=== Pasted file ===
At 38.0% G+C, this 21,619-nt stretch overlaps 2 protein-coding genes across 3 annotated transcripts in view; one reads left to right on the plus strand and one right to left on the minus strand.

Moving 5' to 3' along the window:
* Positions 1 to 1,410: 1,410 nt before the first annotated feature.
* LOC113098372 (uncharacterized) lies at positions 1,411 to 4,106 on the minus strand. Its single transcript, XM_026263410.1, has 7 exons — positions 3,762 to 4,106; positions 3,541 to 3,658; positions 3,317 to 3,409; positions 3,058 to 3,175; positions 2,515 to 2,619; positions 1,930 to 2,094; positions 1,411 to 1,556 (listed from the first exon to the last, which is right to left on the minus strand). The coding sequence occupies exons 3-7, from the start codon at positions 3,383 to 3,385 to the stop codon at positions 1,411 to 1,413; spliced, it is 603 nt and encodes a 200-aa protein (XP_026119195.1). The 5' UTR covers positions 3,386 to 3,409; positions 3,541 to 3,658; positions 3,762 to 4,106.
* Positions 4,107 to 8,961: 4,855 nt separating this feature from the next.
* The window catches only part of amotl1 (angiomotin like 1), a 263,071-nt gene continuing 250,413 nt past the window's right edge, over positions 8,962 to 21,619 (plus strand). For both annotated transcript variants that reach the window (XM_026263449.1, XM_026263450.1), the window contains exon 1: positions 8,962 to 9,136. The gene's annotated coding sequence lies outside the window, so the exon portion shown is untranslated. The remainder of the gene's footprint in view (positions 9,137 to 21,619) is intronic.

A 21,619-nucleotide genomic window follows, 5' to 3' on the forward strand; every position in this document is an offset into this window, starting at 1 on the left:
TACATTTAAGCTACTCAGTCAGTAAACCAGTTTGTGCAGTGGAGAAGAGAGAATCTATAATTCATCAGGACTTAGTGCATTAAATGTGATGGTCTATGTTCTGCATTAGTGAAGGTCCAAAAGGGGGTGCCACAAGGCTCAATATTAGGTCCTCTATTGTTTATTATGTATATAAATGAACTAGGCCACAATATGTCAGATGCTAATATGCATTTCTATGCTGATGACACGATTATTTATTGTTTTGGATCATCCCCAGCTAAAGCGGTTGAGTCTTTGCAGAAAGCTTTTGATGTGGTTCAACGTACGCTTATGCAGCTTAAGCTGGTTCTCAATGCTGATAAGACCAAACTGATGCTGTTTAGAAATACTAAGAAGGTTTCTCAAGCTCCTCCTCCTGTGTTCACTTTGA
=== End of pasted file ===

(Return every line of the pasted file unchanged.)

At 38.0% G+C, this 21,619-nt stretch overlaps 2 protein-coding genes across 3 annotated transcripts in view; one reads left to right on the plus strand and one right to left on the minus strand.

Moving 5' to 3' along the window:
* Positions 1 to 1,410: 1,410 nt before the first annotated feature.
* LOC113098372 (uncharacterized) lies at positions 1,411 to 4,106 on the minus strand. Its single transcript, XM_026263410.1, has 7 exons — positions 3,762 to 4,106; positions 3,541 to 3,658; positions 3,317 to 3,409; positions 3,058 to 3,175; positions 2,515 to 2,619; positions 1,930 to 2,094; positions 1,411 to 1,556 (listed from the first exon to the last, which is right to left on the minus strand). The coding sequence occupies exons 3-7, from the start codon at positions 3,383 to 3,385 to the stop codon at positions 1,411 to 1,413; spliced, it is 603 nt and encodes a 200-aa protein (XP_026119195.1). The 5' UTR covers positions 3,386 to 3,409; positions 3,541 to 3,658; positions 3,762 to 4,106.
* Positions 4,107 to 8,961: 4,855 nt separating this feature from the next.
* The window catches only part of amotl1 (angiomotin like 1), a 263,071-nt gene continuing 250,413 nt past the window's right edge, over positions 8,962 to 21,619 (plus strand). For both annotated transcript variants that reach the window (XM_026263449.1, XM_026263450.1), the window contains exon 1: positions 8,962 to 9,136. The gene's annotated coding sequence lies outside the window, so the exon portion shown is untranslated. The remainder of the gene's footprint in view (positions 9,137 to 21,619) is intronic.

A 21,619-nucleotide genomic window follows, 5' to 3' on the forward strand; every position in this document is an offset into this window, starting at 1 on the left:
TACATTTAAGCTACTCAGTCAGTAAACCAGTTTGTGCAGTGGAGAAGAGAGAATCTATAATTCATCAGGACTTAGTGCATTAAATGTGATGGTCTATGTTCTGCATTAGTGAAGGTCCAAAAGGGGGTGCCACAAGGCTCAATATTAGGTCCTCTATTGTTTATTATGTATATAAATGAACTAGGCCACAATATGTCAGATGCTAATATGCATTTCTATGCTGATGACACGATTATTTATTGTTTTGGATCATCCCCAGCTAAAGCGGTTGAGTCTTTGCAGAAAGCTTTTGATGTGGTTCAACGTACGCTTATGCAGCTTAAGCTGGTTCTCAATGCTGATAAGACCAAACTGATGCTGTTTAGAAATACTAAGAAGGTTTCTCAAGCTCCTCCTCCTGTGTTCACTTTGA